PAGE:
Lottery tickets are also common. People appear to be selling them everywhere—roadside gas stations, pedestrian segues and parking lots. Folks down on their finances, by Western standards, will sit around at the entrance to convenience stores, public restrooms, or other gathering places and set themselves up with flats of lottery tickets. It’s a regular sight.

Floating Along

I am listening to the original version of Raindrops Keep Falling on My Head by B.J. Thomas. A long-haired shaman-looking dude with all sorts of accoutrements and bracelets and things, crouches over a large table stocked with bootleg music CDs from all over the world. Here at the Pattaya Floating Market—a giant interconnected compound of teak houses and floating paddle boats—the bootleg music dude waves his arms in the air to the music as a crew of sunburned Caucasian tourists picks through the CDs on his table. It seems like everywhere I roam in Thailand, I am assaulted with horrific easy listening tunes from the 1970s. The Floating Market is no exception.

Fruit vendor at the Pattaya floating market.n
Fruit vendor at the Pattaya floating market.

Spread out over 100,000 square meters, the Floating Market divides up into four different regions of Thai cuisine—Northern, Central, Northeastern and Southern. One can stop and bargain for tourist trinkets, watch impromptu dancing or sample all sorts of crackpot delicacies. It is the biggest manmade floating market in the world.

I scope out natives as they offer New Year’s blessings by pouring water on statues. Seven figurines of the Hindu God Ganesha, the one with the elephant head, signify each day of the week. People stop by to either pour water on each one, or just the one designated for their day of birth. Even though Theravada Buddhism is the predominant perspective here, Hinduism tends to weave its way into the fold everywhere. I am somewhat embarrassed to admit I don’t know which day of the week I was born on, so I just throw water on everything.

One particular vendor offers grilled squid and I make a beeline to her stall upon sight. She pulls the pieces from the grill, slices them up with a pair of scissors, and then presents me with the food in a plastic container. It comes with a cup of ridiculously spicy green chili sauce. As I turn around and wave goodbye, I notice that a group of camera-toting Chinese tourists are about to partake as well. The squid rocks.

Silken Splendor From the Sky

While the street vendors specialize in local eats, one must beware of anyone claiming he sells “100% Thai silk.” It’s often a scam. One has to go straight to the source instead.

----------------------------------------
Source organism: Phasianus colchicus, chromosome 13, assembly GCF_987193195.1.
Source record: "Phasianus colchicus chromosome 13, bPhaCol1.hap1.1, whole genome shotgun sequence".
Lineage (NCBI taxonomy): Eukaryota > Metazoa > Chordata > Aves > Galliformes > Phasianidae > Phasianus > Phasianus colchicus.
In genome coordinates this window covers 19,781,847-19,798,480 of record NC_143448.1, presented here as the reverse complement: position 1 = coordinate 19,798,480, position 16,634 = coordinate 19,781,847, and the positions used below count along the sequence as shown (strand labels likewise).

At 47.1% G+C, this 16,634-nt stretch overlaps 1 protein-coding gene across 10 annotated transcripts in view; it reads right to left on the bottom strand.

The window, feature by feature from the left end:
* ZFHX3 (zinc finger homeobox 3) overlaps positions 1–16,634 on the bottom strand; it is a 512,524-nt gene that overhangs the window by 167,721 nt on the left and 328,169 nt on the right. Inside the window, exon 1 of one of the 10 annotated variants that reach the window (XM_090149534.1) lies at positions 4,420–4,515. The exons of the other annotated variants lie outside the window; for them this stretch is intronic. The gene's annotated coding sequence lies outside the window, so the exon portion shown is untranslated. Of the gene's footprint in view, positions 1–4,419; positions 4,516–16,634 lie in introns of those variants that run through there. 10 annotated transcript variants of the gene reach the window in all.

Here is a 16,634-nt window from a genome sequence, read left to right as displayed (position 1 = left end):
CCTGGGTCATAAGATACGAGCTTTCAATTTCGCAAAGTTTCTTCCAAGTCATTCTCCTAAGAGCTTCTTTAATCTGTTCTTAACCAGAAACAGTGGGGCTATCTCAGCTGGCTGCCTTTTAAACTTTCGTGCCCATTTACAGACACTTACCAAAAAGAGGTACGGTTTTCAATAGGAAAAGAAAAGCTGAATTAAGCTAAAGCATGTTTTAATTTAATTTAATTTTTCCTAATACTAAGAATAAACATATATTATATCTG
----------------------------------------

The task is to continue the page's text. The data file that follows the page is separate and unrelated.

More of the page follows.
Located in Chiang Mai, Jolie Femme is world-renown. Scarves, jackets, dresses and walls of pure silk are for sale. Much of it is not cheap, but there are a few small things one can stash away in a carry-on bag.

I creep into the place during a torrential downpour, but the employees seem hardly phased by the weather at

Pure silk at Jolie Femme, Chiang Mai Thailand.
Pure silk at Jolie Femme, Chiang Mai Thailand.

all. They aren’t going to stop it by complaining, that’s for sure. One woman even offers me cups of tea, so I oblige. One purchase—an eclectic art-deco-looking scarf—is all I need. A gift for someone it shall be.

Despite the massive downpour that blankets parts of Thailand during my short trip, I manage to remain dry and my psyche is well. The journey is winding down and I am especially blown away while navigating the Umbrella Village in the small roadside community of Bo Sang, near Chiang Mai. Hundreds and hundreds of cheap but durable bamboo umbrellas lay piled up all over the place. Some are waterproof, while others are made just for the sun, but every one of them is cheap.

I begin to dread my decision to only travel carry-on, as hardly any of these rugged implements would fit my suitcase. But nevertheless, I have hope. If I ever get frustrated with those crappy $6.99 umbrellas at Walgreen’s that never seem to last more than two weeks, I can always return to Chiang Mai and purchase one for the same price that will last years. What a deal.

All Cooked Out

On the final activity of my tear through the country, I am learning how to cook Tom Ka Gai, a coconut chicken soup, at the Baan Hongnual Cookery School in the suburbs of Chiang Mai. One of the women teaching the class, Phantanan Jala, who goes by the nickname, ‘Pam,’ offers me a beer at 10am, but I turn her down. I opt for more pandanus tea instead. The pandanus leaves actually come from the garden outside.

Pam, left, teaches at Baan Hongnual Cookery School in Thailand.
Pam, left, teaches at Baan Hongnual Cookery School in Thailand.

Cooking classes are the rage all over Thailand these days, with many varieties of experience available. Sometimes a family simply opens up its own kitchen for the public. In other instances, as with Baan Hongnual, a more professional setting awaits, with several cooking stations spread across someone’s backyard. They even take guests shopping at a local market to choose all the ingredients.

Throughout the morning-long class, I learn to cook four dishes, consuming them one at a time. Pam smiles and giggles at everything and clearly enjoys teaching foreigners how to cook. I will never look at pickled radishes the same way again.

In the end, I am quite disenchanted at having to return home. Before I get back in the vehicle, Pam asks me what the weather is like in America. I say I don’t know. It’s too big of a place.

 
Gary Singh.







Gary Singh
is an independent journalist who surfaces most often in San Jose, California. He contributes to numerous trade and consumer magazines as well as his regular stories on GoNOMAD.